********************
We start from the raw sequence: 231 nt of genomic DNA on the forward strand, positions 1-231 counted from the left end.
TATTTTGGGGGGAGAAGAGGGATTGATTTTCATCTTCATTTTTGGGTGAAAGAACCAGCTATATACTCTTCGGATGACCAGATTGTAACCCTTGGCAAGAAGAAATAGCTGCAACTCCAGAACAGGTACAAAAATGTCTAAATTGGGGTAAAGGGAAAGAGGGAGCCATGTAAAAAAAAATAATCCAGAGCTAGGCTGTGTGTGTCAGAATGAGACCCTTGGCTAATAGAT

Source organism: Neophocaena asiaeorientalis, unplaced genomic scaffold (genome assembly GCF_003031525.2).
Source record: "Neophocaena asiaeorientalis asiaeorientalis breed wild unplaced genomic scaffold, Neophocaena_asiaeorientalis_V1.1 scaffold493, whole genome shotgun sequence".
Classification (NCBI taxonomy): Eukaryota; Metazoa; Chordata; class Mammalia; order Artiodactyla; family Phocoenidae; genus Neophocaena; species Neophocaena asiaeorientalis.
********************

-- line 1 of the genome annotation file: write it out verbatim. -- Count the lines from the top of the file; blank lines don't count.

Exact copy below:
We start from the raw sequence: 231 nt of genomic DNA on the forward strand, positions 1-231 counted from the left end.